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Personal Finance

What to do with an extra $100

Some extra cash can allow anyone to start building a richer financial future.

Brittany Jones-Cooper
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Seksan Mongkhonkhamsao | Moment | Getty Images

Many people put off saving or investing their money because they think a small amount won't make a big impact. The truth is, with an extra $100, anyone can start to build a richer financial future. 

After you've bought groceries and paid the bills, what do you do with an extra $100? Here are 4 things to consider. 

1. Add to emergency savings

Financial experts recommend that people put aside three to six months of expenses in an emergency fund. But in uncertain economic times, building a financial safety net of any size is important, even if you start small with $25, $50 or $100 a month. 

"Everybody, individually, needs to look at the facts and figures of their lives given where they are," Lynnette Khalfani-Cox, The Money Coach® and author of Zero Debt: The Ultimate Guide to Financial Freedom, previously told CNBC Select

To get the most bang for your buck, a high-yield savings account allows the money your holding in your emergency fund to grow faster. The average APY (aka, annual percentage yield, or the interest you can accrue in a year) is hovering around 0.4% for traditional savings accounts. But there are high-yield online savings accounts offering up to 5% and higher APY, giving you a better return on your savings.

These accounts allow the flexibility to easily take out money if you need it, though some have a monthly cap on how many withdrawals you can make. This both gives you access to your money, while encouraging you to leave it there for a rainy day. 

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2. Pay off credit card debt

Once your emergency fund has been secured, the next step is working towards paying down your high-interest debt. 

All debt is not created equal: Credit cards are useful in many ways, including helping you build your credit, but they carry high interest rates. The average credit card interest rate currently clocks in around 20% APR, and that can add up quickly if you don't pay your bill in full every month. Right now, Americans owe nearly $1 trillion on credit cards.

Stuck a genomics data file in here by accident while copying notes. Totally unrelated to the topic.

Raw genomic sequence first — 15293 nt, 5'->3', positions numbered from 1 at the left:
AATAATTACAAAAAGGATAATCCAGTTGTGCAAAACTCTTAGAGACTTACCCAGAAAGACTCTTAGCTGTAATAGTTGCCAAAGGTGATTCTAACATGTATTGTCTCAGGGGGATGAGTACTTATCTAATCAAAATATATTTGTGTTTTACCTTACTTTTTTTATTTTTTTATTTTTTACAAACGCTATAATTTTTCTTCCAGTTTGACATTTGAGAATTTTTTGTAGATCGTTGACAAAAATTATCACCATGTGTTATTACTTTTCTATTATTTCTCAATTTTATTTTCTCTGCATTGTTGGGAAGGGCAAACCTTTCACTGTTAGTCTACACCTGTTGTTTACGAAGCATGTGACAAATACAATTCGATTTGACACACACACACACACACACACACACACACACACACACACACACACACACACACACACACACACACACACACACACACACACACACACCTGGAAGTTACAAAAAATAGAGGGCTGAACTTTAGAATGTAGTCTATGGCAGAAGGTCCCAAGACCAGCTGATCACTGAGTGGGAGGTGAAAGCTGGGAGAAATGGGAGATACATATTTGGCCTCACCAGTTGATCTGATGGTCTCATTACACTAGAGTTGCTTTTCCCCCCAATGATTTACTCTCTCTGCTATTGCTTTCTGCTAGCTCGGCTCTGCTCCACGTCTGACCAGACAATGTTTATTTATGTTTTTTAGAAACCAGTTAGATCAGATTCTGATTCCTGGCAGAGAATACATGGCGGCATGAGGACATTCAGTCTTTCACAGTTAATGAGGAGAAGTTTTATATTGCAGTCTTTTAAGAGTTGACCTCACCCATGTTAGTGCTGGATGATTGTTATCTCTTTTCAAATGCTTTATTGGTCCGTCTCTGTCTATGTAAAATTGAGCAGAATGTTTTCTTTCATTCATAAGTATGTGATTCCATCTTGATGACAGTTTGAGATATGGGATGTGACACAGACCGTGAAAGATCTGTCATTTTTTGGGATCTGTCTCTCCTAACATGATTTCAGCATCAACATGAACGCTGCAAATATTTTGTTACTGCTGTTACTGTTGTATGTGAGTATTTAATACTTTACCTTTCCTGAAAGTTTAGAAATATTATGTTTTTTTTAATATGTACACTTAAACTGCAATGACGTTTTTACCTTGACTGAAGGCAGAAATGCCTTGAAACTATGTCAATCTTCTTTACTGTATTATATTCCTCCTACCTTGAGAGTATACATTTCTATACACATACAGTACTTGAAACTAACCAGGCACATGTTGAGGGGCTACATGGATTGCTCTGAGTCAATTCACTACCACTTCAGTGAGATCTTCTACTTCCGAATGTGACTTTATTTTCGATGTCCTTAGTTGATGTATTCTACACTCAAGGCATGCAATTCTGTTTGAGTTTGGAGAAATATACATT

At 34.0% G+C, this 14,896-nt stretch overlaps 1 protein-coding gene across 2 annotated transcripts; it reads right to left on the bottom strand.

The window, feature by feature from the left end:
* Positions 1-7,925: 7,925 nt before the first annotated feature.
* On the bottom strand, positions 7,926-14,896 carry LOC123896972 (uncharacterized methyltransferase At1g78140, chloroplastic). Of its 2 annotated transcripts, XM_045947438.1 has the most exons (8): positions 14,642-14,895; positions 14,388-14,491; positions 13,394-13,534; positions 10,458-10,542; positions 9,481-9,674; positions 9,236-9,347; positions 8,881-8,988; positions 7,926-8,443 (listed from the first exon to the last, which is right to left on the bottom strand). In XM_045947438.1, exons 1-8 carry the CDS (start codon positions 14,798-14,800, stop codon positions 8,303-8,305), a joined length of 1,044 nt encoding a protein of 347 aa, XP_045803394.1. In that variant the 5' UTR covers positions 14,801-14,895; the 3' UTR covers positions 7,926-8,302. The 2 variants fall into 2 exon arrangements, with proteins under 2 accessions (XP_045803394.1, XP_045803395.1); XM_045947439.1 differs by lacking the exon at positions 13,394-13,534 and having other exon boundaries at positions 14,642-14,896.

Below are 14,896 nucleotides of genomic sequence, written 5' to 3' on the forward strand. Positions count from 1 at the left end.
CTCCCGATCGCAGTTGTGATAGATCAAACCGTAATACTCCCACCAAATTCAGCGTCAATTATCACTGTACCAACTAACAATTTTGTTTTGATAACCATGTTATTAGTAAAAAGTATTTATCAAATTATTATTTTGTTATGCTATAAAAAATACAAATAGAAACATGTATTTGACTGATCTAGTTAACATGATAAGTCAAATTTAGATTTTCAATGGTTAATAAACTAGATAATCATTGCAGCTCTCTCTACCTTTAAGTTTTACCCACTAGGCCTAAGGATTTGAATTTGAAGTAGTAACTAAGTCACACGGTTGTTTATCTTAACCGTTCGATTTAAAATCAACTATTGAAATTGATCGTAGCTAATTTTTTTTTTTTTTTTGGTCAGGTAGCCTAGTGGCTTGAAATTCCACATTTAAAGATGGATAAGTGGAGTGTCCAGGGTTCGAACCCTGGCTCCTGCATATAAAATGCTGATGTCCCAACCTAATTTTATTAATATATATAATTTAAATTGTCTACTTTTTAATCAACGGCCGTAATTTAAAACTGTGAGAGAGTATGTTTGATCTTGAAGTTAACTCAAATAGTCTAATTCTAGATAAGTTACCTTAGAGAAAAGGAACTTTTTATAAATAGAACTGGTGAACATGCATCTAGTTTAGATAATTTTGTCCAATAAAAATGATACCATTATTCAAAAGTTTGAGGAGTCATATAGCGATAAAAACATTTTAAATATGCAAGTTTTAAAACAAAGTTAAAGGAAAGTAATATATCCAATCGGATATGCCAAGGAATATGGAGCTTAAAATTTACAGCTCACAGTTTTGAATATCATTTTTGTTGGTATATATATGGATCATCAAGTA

Your goal should be to get that balance down as quickly as possible by making at least your monthly payments. If you have an extra $100, use it to make an extra payment on your credit card bill this month to speed up the process. 

3. Invest in the market

An extra $100 is the perfect amount to dip your toe into the stock market.

Investment apps offer an accessible way to start investing, even with small sums. Acorns, for example, lets you invest your spare change, and Robinhood has no minimums to open an account.

With a robo-advisor Betterment, you can have the platform's algorithm design an investment portfolio tailored to your needs. It will invest in a number of exchange traded funds (ETFs) for you, which are baskets of assets considered to be a low-cost, lower-risk way to invest. You can also invest in ETFs with $0 commission trading platforms like TD Ameritrade, Ally Invest, E*TRADE and Vanguard

Similarly, index funds, which track a market index, are considered a fairly low-risk way to start investing. 

4. Invest in yourself and others

Saving and investing are smart ways to grow wealth, but if you'd rather treat yourself, make it an investment in you. 

Take on online class in something you love or learn a new skill. Or if free time is hard to come by, hire a housekeeping service for an hour or two to give yourself time to read a book or go for a family walk.  

If you're feeling charitable, you can give the money to charity. Plus, charitable donations are often tax deductible.

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Editorial Note: Opinions, analyses, reviews or recommendations expressed in this article are those of the Select editorial staff’s alone, and have not been reviewed, approved or otherwise endorsed by any third party.
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